Repeated the select, copy, and paste steps with each pattern piece until your pattern piece is reassembled on the new canvas. You will need to use the Magic Eraser Tool if you are assembling multiple pieces to erase the white background of each scanned pattern piece. From the toolbar on the left, choose the Eraser tool and click on the tiny arrow at the bottom corner of the icon which will give you more Eraser options. Click on the Magic Eraser option.
Click anywhere on the blank area of your scanned pattern piece and it will remove everything matching that color, making the background transparent and leaving only your black lines behind. (Note: whichever Layer is highlighted on the Layers menu in the bottom right of your screen is the layer you are editing).
Sometimes the scanned images will be hard to see when you open them in Photoshop. You can increase the Contrast and decrease the Brightness on each pattern piece layer to make your hand drawn lines easier to see and line up. Under the Image Menu, choose Adjustments, then Brightness and Contrast. The Levels tool under the same menu will produce similar effects. Once the pattern pieces are fully reassembled, you can get rid of all the layers by going to the Layer menu, then choosing Flatten Image.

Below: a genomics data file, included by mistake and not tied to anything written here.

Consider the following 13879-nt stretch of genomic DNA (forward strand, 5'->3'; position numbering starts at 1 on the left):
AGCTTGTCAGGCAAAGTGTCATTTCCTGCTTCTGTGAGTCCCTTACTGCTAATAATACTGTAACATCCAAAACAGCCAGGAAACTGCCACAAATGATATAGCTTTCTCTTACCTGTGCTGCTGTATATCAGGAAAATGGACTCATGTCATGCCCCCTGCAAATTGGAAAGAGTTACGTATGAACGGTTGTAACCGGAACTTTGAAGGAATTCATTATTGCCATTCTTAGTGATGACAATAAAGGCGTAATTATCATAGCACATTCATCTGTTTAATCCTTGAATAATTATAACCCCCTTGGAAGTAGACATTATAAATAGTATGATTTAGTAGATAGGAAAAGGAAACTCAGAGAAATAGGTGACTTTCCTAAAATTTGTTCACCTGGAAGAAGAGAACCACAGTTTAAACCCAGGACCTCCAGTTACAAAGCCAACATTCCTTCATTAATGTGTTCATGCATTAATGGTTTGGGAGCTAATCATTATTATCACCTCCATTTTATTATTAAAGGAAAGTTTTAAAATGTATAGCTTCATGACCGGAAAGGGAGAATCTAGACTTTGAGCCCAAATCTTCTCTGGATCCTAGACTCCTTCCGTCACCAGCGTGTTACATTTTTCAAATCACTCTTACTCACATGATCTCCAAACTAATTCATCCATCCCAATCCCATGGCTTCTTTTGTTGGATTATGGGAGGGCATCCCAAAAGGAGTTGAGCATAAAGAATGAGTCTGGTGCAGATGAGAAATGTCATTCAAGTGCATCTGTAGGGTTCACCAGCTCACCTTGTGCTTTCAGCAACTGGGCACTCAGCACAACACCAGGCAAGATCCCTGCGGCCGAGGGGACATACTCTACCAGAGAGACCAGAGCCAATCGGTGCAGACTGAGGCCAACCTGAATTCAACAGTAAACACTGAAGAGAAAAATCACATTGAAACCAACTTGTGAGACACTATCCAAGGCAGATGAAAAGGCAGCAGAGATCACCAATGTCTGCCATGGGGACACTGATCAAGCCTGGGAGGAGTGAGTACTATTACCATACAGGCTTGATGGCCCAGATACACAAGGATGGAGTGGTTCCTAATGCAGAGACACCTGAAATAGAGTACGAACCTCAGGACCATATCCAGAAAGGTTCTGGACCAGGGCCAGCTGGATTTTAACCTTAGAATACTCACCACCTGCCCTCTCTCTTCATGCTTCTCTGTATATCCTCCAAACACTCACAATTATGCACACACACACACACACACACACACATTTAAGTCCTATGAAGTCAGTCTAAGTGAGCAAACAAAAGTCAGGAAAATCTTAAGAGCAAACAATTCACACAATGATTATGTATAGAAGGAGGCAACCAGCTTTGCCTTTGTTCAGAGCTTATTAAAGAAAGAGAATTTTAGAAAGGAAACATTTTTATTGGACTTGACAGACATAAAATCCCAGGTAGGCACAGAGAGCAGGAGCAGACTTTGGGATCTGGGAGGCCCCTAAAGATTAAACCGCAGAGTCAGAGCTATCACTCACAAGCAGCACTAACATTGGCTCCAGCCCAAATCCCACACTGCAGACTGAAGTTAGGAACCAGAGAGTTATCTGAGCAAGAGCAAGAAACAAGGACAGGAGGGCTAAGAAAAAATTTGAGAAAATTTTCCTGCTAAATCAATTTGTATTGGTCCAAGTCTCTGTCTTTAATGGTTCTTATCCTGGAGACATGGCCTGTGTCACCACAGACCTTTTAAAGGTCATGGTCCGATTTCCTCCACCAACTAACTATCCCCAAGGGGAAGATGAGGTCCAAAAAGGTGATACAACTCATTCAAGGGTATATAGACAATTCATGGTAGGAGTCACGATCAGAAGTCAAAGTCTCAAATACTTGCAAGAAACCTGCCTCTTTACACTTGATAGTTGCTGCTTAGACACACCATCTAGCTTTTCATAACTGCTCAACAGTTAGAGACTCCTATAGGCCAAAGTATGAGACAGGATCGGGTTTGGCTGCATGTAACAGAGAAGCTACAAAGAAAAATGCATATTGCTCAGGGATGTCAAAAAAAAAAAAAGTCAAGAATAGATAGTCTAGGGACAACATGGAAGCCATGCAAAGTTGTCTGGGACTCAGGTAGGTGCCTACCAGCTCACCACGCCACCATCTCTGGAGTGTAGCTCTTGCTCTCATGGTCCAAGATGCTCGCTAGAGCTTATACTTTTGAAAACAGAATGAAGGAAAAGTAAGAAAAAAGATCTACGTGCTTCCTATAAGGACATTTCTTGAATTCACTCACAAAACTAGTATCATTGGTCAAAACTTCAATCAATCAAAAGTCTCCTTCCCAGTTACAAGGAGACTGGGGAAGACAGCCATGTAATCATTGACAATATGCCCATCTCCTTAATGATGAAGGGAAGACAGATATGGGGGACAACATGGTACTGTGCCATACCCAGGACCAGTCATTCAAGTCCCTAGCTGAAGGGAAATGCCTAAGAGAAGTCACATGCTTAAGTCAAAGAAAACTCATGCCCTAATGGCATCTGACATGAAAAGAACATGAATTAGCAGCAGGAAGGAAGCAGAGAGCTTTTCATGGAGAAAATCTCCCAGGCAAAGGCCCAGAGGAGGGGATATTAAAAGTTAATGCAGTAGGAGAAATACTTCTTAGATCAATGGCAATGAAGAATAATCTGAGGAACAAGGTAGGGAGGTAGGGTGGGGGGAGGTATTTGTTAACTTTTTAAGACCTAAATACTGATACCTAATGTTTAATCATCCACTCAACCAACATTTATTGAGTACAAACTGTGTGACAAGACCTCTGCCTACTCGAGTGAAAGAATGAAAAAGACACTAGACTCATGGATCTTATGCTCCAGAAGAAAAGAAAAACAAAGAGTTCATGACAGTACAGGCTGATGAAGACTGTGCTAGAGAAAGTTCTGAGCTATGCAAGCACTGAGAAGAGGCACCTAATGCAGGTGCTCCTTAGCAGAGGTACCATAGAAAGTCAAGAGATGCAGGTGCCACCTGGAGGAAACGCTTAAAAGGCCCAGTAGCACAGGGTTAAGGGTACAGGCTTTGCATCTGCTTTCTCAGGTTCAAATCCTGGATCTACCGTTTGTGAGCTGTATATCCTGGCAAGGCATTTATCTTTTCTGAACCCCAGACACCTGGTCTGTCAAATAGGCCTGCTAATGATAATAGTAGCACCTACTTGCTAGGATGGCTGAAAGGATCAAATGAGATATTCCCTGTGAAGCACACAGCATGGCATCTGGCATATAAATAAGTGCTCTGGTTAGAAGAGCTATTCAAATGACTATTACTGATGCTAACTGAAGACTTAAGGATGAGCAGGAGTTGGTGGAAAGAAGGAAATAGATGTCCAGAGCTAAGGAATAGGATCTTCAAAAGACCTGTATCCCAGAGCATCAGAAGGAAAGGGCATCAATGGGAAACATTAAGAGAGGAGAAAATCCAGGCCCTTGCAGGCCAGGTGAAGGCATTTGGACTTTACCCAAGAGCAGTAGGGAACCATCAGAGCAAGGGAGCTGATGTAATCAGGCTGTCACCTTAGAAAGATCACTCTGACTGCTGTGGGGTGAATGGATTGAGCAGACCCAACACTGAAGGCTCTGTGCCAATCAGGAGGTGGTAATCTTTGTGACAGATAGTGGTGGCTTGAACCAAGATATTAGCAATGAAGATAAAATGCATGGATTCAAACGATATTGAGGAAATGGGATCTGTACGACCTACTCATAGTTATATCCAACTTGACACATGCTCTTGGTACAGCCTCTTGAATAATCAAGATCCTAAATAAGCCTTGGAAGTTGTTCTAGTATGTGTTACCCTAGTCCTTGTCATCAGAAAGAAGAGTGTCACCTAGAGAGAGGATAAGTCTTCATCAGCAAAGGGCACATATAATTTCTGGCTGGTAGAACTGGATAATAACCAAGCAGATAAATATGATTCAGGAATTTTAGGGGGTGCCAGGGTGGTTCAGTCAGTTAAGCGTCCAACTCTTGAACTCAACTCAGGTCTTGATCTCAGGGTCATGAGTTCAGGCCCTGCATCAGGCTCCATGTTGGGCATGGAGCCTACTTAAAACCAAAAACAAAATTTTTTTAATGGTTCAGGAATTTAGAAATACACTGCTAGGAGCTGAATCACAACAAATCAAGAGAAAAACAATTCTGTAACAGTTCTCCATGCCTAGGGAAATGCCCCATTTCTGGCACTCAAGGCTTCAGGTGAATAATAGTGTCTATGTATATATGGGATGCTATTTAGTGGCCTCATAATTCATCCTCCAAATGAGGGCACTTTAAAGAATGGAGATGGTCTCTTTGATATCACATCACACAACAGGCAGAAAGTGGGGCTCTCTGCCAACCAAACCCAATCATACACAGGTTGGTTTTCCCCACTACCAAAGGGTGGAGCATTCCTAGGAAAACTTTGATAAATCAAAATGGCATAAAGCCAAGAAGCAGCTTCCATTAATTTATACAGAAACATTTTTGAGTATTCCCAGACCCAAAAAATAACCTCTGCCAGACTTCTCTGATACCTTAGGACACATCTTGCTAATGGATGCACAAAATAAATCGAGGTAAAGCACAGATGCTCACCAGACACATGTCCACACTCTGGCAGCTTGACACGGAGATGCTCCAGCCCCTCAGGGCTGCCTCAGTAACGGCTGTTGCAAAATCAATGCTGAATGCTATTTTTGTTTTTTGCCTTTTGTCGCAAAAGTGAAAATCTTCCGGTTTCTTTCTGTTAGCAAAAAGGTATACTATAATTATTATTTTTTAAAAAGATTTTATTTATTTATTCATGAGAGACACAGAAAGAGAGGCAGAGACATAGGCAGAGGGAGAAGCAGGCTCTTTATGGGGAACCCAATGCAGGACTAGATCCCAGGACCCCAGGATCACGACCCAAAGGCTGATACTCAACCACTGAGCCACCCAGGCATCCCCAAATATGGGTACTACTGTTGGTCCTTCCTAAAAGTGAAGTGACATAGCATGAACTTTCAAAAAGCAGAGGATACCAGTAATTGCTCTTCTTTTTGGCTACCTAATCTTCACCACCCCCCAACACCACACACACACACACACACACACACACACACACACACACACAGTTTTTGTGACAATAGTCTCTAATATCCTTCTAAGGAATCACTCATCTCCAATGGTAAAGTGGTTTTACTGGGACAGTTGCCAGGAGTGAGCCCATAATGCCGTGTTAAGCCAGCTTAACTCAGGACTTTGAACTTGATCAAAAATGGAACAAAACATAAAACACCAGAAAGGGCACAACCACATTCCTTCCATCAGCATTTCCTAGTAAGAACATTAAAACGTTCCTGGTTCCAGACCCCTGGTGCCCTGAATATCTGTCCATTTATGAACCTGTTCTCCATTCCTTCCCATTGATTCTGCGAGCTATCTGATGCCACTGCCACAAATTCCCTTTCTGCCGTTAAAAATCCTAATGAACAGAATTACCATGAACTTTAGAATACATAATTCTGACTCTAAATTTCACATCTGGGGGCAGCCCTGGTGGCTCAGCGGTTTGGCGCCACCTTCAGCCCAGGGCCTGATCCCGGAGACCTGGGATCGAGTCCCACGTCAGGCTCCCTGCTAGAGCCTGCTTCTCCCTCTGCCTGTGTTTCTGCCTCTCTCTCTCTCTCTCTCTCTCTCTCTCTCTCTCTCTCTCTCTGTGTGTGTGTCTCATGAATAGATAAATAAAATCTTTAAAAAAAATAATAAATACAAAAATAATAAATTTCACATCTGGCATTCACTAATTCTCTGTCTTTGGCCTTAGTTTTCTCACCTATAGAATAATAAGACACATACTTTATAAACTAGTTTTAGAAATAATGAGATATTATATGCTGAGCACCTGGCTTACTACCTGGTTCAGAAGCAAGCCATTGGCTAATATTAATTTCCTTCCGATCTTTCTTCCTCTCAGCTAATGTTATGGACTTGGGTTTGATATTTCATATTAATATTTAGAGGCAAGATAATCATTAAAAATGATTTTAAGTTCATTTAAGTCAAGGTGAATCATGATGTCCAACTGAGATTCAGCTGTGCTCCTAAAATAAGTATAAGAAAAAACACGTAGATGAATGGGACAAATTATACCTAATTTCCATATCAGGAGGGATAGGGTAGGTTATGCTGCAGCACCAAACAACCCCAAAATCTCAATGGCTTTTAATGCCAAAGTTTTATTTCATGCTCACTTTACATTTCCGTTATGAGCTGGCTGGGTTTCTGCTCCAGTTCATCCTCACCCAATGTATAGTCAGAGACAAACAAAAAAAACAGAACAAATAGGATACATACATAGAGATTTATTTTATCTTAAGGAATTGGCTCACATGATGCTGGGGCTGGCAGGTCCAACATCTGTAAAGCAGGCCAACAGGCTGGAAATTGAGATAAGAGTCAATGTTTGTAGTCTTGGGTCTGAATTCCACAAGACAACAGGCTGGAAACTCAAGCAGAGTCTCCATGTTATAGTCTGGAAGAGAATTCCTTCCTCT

Phase 3: MAKING THE PATTERN FILE
The next step will be to trace your reassembled pattern piece with the Pen Tool to get rid of all the hand drawn cutting lines and messiness. On your now reassembled pattern file, create a New Layer and then select the Paint Bucket tool from your toolbar on the left. Click anywhere on your canvas with the paint bucket to fill in the layer – I used a white fill layer but you can use whatever color will give you a good contrast against the hand drawn pattern lines. This new filled in layer should be on top of your pattern piece layer, hiding it from your view for the moment. Now, lower the opacity of your new layer down to about 30%, so that you can see the lines of your pattern piece through your new layer.